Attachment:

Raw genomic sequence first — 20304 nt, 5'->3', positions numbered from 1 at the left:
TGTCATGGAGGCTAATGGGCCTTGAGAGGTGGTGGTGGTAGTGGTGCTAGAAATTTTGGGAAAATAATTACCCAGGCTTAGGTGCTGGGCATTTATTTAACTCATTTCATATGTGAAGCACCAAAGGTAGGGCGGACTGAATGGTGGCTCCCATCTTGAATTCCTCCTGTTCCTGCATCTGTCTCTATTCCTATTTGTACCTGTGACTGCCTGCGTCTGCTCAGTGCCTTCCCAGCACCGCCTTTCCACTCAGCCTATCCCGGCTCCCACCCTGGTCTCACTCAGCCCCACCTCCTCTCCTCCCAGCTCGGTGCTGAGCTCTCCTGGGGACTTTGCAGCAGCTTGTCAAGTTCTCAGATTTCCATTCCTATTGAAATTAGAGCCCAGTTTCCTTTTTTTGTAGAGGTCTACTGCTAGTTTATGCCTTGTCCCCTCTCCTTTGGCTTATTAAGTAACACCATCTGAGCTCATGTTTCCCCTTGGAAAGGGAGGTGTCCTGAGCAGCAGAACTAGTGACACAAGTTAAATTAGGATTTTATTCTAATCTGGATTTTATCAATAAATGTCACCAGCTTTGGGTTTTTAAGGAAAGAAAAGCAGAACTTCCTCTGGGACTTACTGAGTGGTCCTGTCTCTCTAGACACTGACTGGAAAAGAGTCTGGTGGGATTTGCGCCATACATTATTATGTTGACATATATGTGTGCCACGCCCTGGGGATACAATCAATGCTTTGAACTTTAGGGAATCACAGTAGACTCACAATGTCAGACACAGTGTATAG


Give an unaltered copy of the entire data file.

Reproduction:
Raw genomic sequence first — 20304 nt, 5'->3', positions numbered from 1 at the left:
TGTCATGGAGGCTAATGGGCCTTGAGAGGTGGTGGTGGTAGTGGTGCTAGAAATTTTGGGAAAATAATTACCCAGGCTTAGGTGCTGGGCATTTATTTAACTCATTTCATATGTGAAGCACCAAAGGTAGGGCGGACTGAATGGTGGCTCCCATCTTGAATTCCTCCTGTTCCTGCATCTGTCTCTATTCCTATTTGTACCTGTGACTGCCTGCGTCTGCTCAGTGCCTTCCCAGCACCGCCTTTCCACTCAGCCTATCCCGGCTCCCACCCTGGTCTCACTCAGCCCCACCTCCTCTCCTCCCAGCTCGGTGCTGAGCTCTCCTGGGGACTTTGCAGCAGCTTGTCAAGTTCTCAGATTTCCATTCCTATTGAAATTAGAGCCCAGTTTCCTTTTTTTGTAGAGGTCTACTGCTAGTTTATGCCTTGTCCCCTCTCCTTTGGCTTATTAAGTAACACCATCTGAGCTCATGTTTCCCCTTGGAAAGGGAGGTGTCCTGAGCAGCAGAACTAGTGACACAAGTTAAATTAGGATTTTATTCTAATCTGGATTTTATCAATAAATGTCACCAGCTTTGGGTTTTTAAGGAAAGAAAAGCAGAACTTCCTCTGGGACTTACTGAGTGGTCCTGTCTCTCTAGACACTGACTGGAAAAGAGTCTGGTGGGATTTGCGCCATACATTATTATGTTGACATATATGTGTGCCACGCCCTGGGGATACAATCAATGCTTTGAACTTTAGGGAATCACAGTAGACTCACAATGTCAGACACAGTGTATAG